From Crisis to Campus

Student refugees share stories of how they found their way here

While refugees flee across borders to hopeful safe havens in Europe, many have found refuge within the walls of the University of Winnipeg (U of W). 

Many organizations help refugees from all over the world settle in Winnipeg, and one can be found on campus. World University Service of Canada (WUSC) was founded in the 1920s and has had a chapter at the University of Winnipeg for the past 20 years. Locally, the organization has helped more than 20 refugee students gain an education and find a home in Winnipeg. 

Most of WUSC’s work is done by volunteers who help the refugees get all the paperwork done, transfer credits for their study and adjust to their new life here. These dedicated volunteers are a connection to the larger world outside the university, and they try to reach out to the best of their abilities so that they can help people, give them opportunity and give them a chance. 

While reading stories about refugees in the news, we might not take a moment to look around and realize the friendly classmates we see almost every day are the main characters of those stories. Nevertheless, they are here, studying the same subjects, eating in the same cafeteria and doing assignments just like every other student. And they have this chance because people, who were not so long ago only reading an article about refugees, devoted their time to create an opportunity.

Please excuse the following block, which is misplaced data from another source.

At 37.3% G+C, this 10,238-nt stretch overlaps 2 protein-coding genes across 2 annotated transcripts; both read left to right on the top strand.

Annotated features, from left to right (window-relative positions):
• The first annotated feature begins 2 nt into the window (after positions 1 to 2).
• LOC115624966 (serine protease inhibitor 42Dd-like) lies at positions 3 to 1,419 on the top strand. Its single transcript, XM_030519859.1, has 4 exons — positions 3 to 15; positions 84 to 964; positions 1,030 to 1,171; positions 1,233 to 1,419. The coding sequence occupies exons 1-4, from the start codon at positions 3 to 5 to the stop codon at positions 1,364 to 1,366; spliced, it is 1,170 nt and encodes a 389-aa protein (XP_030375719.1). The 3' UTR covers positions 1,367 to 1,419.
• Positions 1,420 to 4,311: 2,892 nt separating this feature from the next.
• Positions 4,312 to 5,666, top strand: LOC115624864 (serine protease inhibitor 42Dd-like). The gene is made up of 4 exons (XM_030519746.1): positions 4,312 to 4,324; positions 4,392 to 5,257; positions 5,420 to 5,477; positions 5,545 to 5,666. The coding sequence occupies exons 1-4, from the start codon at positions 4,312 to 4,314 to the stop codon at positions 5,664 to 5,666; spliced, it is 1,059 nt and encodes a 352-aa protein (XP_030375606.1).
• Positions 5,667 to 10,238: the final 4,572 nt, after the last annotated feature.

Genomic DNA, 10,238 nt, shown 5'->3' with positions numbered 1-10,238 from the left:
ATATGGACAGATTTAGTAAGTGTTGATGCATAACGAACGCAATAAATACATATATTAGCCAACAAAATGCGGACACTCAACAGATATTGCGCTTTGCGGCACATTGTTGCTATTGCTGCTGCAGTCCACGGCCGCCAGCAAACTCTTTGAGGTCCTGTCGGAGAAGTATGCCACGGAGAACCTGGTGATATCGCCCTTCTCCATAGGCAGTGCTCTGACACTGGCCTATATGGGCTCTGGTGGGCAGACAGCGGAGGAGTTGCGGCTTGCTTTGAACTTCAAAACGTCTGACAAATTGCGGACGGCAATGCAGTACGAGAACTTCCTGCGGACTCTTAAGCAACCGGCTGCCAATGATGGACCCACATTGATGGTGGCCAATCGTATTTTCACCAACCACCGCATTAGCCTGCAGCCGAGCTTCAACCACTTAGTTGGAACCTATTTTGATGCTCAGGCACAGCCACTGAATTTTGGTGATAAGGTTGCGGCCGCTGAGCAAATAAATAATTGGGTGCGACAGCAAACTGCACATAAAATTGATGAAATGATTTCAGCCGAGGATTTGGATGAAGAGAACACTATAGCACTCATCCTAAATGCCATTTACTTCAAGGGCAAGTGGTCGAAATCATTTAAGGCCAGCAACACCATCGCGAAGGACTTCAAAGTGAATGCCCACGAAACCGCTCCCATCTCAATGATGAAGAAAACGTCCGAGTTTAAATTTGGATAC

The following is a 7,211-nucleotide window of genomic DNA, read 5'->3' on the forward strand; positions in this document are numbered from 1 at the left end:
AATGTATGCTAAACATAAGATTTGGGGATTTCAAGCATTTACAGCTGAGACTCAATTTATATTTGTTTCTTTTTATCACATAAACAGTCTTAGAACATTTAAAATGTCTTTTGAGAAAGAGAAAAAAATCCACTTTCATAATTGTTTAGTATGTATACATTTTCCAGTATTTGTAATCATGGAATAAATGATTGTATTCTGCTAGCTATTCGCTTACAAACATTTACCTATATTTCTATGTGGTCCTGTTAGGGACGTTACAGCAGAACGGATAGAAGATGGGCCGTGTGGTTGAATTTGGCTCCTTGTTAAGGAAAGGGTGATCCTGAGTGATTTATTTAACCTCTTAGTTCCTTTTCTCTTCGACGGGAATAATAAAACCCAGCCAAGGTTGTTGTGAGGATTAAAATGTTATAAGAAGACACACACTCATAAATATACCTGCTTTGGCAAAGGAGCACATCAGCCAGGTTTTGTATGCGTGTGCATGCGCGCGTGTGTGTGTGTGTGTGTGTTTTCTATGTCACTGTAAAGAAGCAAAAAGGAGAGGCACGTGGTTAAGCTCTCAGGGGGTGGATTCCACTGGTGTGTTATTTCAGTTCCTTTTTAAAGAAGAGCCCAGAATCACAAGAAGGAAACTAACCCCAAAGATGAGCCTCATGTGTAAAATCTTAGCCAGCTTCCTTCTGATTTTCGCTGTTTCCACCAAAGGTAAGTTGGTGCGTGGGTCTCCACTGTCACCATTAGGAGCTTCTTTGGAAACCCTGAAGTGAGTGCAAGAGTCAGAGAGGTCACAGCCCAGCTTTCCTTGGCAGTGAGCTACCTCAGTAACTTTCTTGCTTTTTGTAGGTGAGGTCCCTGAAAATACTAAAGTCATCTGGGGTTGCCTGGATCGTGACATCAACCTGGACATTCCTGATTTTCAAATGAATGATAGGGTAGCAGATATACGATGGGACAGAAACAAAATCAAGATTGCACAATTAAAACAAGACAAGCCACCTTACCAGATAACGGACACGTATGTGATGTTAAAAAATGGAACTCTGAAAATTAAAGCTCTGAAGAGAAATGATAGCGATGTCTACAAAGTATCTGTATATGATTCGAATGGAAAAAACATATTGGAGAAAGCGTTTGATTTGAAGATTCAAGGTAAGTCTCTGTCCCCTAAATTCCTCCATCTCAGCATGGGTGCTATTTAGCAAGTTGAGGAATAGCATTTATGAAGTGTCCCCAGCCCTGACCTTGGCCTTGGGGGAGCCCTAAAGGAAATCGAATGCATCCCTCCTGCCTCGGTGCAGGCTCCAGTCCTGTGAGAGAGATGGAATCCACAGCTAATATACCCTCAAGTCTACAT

WUSC 

WUSC is a Canadian non-profit organization which provides education opportunities to refugees from all over the world. 

“WUSC is a very broad organization and it aims to help refugees. It’s helping refugees through education,” Hazim Ismail, University of Winnipeg WUSC chapter chair, says. “We do a lot of the admissions work and resettlement work.” 

Through private sponsorship, WUSC provides opportunities to help refugees gain their education. 

“(Our) budget tends to include two students a year, for one year each,” Ismail says. “This includes (an) allowance of around $500 a month. This includes phone, laptop allowance, includes housing. Tuition fees are waived.” 

Still, the process of getting a student here is not easy. 

“They apply (at) the refugee camps and they go through English training, and then they take an exam. And with exam comes an interview to see their suitability,” Ismail says.